It feels a bit odd typing in 2009 for the date. Last year went by quickly. Busy with work and work related travel through March, surgery in April and again in May, BCG in July/Aug and Oct/Nov. Only a few moments to work, play, and breathe in between! Now what's in store for this year and beyond? As most of you know, I have been cancer-free since May 22, 2008 - two days before my 49th birthday. While it was a nice present to have, it's not been very long in the big scheme of things. Except for a very few close friends, most of the folks that I work with and socialize with have taken the news of my cancer diagnosis the way I used to - not wanting any details, and desperately eager to receive any news along the lines of the cancer is now ALL GONE. That news is greeted with relief, and again no desire for details, as the only other options must surely involve a premature death and other unpleasantness. Having recently "been there" attitude-wise, I think I can understand it. So those of you in that category should continue to be assured that the prognosis is good, have a happy new year, and skip ahead to the last paragraph to read the very encouraging story I got from a new contact in Canada last week.
The rest of you will want to understand that Bladder Cancer is a dogged enemy. Chances of recurrence are extremely high. That's why radical surgery has the best survival statistics, albeit with severely compromised lifestyle (mostly not evident to the public). For Grade 3 disease, which is what I had, the stats show something like 80% chance of recurrence within five years. Only after that can one begin to breathe a bit easier, and annual inspections FOR LIFE guarantee that I will never be able to rest assured that it's ALL GONE. That fact is not so bothersome, because the name of the game in managing any serious long-term disease is to stay ahead of it - to postpone mortality from that cause until another (hopefully "natural") cause does the trick. If I can avoid recurrence for two years, the prognosis for five years is improved. So for breathing easy, there are six months done and eighteen more to go, then another 3 years before I can fully "relax." Does this mean that I will be able, after 4.5 years of "all clear," to go back to my sugar-laden fried food and chemical preservative rich diet? I doubt it. For one thing, in addition to BCG and prayer, diet will be the single biggest contributor to avoiding recurrence. The diet is intended to stop "pushing the buttons" that could trigger cancer and instead eat things that show evidence of actual cancer fighting. So abandoning it seems risky and unproductive. And what of the much-hated exercise? I suppose that continued "all clear" signs will provide the positive motivation I need to continue. And, of course, there are other benefits, especially for the heart, which is something that I was already at risk for before all this cancer business started. So it continues - I went today. And I hated it.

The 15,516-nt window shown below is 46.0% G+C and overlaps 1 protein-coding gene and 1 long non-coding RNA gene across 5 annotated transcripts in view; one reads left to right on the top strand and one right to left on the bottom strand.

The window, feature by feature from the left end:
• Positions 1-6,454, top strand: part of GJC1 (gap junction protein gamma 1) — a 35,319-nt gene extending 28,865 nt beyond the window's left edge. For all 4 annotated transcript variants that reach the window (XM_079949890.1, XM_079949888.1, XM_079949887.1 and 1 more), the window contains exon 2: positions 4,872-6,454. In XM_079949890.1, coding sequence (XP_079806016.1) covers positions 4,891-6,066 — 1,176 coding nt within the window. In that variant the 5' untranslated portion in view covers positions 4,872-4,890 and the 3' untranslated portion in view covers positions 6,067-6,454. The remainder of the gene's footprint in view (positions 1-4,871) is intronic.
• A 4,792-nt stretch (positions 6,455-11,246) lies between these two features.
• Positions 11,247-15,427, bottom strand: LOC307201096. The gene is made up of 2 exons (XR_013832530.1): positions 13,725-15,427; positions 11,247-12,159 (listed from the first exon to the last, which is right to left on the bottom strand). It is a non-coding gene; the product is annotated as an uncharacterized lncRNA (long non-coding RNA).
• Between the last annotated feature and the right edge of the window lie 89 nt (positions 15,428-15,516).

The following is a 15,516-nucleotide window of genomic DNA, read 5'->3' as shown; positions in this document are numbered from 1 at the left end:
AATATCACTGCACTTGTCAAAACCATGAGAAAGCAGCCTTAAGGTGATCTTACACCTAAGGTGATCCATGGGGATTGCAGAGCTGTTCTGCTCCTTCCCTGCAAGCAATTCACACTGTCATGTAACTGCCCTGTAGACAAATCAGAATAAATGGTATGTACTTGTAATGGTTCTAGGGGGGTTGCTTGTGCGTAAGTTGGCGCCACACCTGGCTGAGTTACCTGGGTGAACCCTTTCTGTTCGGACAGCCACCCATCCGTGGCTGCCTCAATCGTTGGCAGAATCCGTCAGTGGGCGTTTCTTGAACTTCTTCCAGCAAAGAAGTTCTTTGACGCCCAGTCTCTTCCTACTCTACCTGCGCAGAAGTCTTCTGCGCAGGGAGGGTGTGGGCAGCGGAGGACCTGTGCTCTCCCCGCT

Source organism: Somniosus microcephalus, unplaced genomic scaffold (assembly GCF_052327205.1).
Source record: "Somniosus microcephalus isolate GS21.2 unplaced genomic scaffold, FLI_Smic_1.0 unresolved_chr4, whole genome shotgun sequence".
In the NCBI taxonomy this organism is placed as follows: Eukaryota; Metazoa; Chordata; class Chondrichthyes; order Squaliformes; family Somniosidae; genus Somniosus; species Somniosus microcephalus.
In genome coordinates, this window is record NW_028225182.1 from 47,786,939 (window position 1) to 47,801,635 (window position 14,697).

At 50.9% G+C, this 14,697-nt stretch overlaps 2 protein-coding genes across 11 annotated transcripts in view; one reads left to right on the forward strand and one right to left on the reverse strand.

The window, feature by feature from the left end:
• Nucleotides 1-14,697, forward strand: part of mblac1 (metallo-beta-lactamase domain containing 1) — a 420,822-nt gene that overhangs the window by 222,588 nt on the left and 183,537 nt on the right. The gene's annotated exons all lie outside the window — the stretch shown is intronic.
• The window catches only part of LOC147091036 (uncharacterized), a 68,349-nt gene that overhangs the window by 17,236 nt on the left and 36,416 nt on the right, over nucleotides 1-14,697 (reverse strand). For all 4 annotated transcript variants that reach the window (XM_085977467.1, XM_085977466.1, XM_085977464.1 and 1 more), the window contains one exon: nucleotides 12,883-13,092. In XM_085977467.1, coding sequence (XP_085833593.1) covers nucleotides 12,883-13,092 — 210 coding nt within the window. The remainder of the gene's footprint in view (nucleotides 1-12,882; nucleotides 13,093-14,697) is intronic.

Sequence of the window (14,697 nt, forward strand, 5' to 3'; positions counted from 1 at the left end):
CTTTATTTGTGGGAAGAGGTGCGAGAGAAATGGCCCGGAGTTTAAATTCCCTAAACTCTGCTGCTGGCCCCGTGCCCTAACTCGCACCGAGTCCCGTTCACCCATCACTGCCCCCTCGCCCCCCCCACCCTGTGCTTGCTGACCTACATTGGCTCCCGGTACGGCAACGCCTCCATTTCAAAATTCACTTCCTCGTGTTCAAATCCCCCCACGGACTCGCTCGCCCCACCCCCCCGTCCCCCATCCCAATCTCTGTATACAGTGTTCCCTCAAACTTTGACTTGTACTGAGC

What's the path ahead for 2009? We start the year with another cystoscopy (visual inspection) in less than three weeks on January 22. These medically non-invasive (albeit personally VERY invasive) procedures continue quarterly for the first two years. If clear, we follow that with three weekly BCG treatments, then wait until late April and inspect again. If all clear then, no BCG treatments - they space out quicker than the inspections. Next re-inspect in July with 3 more BCGs, then October inspection only, and done for the year. Quarterly inspections continue in 2010 in January, April, and July, then go to every six months for a while. If ANY cystoscopy shows anything of concern, there may be a biopsy in the office, but more likely I shall have to get a third TURBT surgery to see what it is. Based on lab results, other more drastic surgeries will likely follow - and it's best for all of us NOT to focus on that outcome at all. Having a positive attitude about prognosis has a good track record in the cancer game. So all of you can help keep me on track with that. Be advised that having a positive attitude about exercise is not a requirement...
In other news I got a comment posted to the blog last week from Phil K. in Canada. He was recently diagnosed with bladder cancer and just had a TURBT last week. The doctor's impression is that it's a small, very low grade tumor, and that Phil will not have to do any BCG or any follow-ups except the occasional joy of cystoscopic inspections. He was pleased to hear that my diet includes chocolate (70% or greater) as a cancer fighter. There's been quite a lot of bladder cancer in his family, but all the outcomes have been good. Here's some of the story in Phil's own words: "My father had it, and so has my sister. Both of them had TURBTs and my father had three LARGE tumors removed that were higher grade and he was tumor free for nearly 6 years. Another TURBT removed it. My sister has had one removed, and goes for her regular checkups. I'm taking Vitamin C, Cod Liver Oil, Vitamin E and Flax Seed Oil. I was told that chocolate is a cancer killer and that I should eat broccoli, vegetables and a higher fibre diet and drink plenty of fluids. (I think I'm going to float away). I am avoiding refined sugar, caffeine, and sugar substitutes when possible. I'll be checking your blog and staying healthy."
So there are lots of good bladder cancer stories out there. Their lack of drama makes them poor candidates for blogs, which perhaps explains the absence of good blog success stories. Stay tuned here for more good drama!